Returning home in the latter part of November, 1865, he engaged in the grocery business. In 1875 Mr. Cannavan was apointed assitant city marshall, which office he occupied for two years. In 1878 he was for the second time appointed on the police force, in which capacity he has served the City of New Bedford continuously since that itme, viz., thirty years. During all these years he has never met the man whom he could not handle alone, and in some instances he has had some pretty hard cases wiht crazy drunks, but in no instance has he cracked a skull or broken flesh with his policeman's club. He is honored and respected by all the citizens of New Bedford. Even the rough classes yield when Cannavan is known to be after them. Now in the sixty-eight year of his age he is hale and happy. He has never indulged in the ardent and never used tobacco. He spends his spare time with his family reading instructive books. he is held in high esteem by all the children of his patrol, for he always carrieds strings for tops, and marbles in his pockets for the little ones.
The city honored him in 1905 by making him chief marshal on Memorial Day. Taking all in all we believe we make no mistake in writing so extendeda history of this remakrable man, of whom in our long acquaintance we have heard only good things. In the near future he expects to receive a medal of honor from this government for meritorious service rendered during the War of the Rebellion. His address is 427 North Chauncy Street, New Bedford, Mass.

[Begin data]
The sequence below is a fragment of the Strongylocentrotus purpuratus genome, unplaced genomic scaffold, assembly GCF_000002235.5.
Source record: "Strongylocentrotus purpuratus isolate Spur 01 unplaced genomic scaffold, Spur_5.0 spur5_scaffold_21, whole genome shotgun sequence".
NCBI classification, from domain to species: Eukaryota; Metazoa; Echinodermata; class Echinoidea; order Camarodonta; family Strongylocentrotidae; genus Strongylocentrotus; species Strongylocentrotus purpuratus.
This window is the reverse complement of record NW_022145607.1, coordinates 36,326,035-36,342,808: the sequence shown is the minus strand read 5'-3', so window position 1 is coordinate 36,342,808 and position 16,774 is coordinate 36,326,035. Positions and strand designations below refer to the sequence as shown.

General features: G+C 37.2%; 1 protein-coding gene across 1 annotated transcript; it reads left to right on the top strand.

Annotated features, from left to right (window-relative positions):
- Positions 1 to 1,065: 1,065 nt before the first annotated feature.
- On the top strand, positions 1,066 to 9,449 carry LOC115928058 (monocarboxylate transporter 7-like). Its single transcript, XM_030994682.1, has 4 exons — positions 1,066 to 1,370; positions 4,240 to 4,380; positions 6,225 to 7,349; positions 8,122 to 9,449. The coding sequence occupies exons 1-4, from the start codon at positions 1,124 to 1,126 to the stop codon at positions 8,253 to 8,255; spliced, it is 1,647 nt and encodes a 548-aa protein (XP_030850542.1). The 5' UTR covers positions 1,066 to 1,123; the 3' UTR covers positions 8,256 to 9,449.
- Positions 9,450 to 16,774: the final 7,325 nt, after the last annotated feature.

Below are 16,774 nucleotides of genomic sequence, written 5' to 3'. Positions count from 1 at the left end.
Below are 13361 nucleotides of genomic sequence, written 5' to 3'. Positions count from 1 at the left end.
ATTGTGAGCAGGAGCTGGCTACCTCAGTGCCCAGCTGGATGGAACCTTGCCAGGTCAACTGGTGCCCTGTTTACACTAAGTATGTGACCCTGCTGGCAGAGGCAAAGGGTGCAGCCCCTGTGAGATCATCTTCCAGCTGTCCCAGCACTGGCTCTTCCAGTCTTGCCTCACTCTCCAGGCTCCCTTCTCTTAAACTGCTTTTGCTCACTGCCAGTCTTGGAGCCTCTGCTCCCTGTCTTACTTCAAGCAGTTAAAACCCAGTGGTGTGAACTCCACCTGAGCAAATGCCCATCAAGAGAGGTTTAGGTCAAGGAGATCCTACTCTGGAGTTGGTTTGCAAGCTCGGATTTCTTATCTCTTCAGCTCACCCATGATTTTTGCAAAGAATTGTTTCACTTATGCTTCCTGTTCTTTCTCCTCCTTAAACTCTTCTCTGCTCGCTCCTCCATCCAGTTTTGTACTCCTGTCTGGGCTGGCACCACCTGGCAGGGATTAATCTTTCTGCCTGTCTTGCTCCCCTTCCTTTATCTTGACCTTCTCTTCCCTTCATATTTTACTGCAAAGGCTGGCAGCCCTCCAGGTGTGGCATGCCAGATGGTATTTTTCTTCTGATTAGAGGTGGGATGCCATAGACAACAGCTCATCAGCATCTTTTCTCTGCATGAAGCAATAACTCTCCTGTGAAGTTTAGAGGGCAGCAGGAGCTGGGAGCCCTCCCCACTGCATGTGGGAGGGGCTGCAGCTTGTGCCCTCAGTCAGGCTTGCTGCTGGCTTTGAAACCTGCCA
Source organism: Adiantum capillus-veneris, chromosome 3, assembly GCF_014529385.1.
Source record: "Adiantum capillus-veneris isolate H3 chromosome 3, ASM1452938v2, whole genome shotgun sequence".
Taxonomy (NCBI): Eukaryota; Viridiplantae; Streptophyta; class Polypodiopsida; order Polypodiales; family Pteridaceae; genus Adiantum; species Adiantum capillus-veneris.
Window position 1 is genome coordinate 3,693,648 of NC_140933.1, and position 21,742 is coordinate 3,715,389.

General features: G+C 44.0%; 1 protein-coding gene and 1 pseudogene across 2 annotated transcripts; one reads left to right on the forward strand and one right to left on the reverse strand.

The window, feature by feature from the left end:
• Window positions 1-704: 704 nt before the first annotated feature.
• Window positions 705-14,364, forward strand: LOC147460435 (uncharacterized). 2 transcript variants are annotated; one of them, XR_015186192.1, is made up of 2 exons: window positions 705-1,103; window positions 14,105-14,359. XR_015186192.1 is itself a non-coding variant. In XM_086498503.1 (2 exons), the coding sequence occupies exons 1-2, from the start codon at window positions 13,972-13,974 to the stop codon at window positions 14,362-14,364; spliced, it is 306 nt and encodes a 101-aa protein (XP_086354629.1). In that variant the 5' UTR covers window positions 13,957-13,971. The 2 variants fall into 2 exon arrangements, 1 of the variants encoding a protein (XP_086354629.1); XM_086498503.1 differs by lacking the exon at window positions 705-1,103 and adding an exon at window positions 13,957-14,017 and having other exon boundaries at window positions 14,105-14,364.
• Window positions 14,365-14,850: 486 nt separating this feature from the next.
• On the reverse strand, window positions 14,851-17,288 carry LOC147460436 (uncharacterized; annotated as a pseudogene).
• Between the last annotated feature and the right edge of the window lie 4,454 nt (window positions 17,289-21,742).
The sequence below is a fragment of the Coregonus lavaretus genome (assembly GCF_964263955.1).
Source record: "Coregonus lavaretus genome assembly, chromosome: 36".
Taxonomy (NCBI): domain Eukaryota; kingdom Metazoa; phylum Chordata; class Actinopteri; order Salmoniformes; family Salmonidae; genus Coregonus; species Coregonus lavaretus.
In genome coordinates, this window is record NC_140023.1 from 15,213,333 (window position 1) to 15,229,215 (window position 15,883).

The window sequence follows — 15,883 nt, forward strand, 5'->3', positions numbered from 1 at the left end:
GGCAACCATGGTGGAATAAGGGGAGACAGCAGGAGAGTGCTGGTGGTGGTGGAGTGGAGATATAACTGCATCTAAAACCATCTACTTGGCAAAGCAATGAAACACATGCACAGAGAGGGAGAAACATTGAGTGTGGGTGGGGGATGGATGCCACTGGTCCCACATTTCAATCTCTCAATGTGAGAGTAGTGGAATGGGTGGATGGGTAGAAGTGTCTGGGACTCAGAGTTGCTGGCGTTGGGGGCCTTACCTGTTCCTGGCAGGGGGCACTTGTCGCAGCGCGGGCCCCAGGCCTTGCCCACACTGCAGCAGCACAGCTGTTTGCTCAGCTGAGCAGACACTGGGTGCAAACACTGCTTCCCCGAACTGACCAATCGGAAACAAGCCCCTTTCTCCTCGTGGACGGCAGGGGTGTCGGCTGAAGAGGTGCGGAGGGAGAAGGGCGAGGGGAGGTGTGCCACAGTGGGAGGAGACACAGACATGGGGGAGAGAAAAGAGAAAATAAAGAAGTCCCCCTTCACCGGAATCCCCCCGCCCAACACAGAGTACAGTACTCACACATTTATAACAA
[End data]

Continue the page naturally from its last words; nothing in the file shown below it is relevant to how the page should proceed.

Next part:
These officers are but samples of the whole company. They were good fighters because they were well drilled; they were god soldiers because they were well disciplined; they are (those still living) good citizens, because they were good patriots; they have succeeded and made their mark in the world because the spirit of success is in them. Good officers make good soldiers, good soldiers make good citizens, and good citizens make a good country. It is asked, "Where are the men who made the rank and file of Company F?" the answer comes, "Many have joined the great majority, who as young men responded to their country's call in the hour of need." They did their work well; peace to their ashes. A great and mighty Nation is reaping the fruits of their toil, and the haughty South has been brought back, not the raging maniac she was in '61, but, cured of the past, she sits at the feet of Uncle Sam, "clothed and in her right mind."
"God of the nations, be with us yet,
Lest we forget, lest we forget
Lest we forget what war has cost,
When we our greatness loudly boast.
Lest we forget our noble sons,
Who died to hold our nation one.
Company F Roster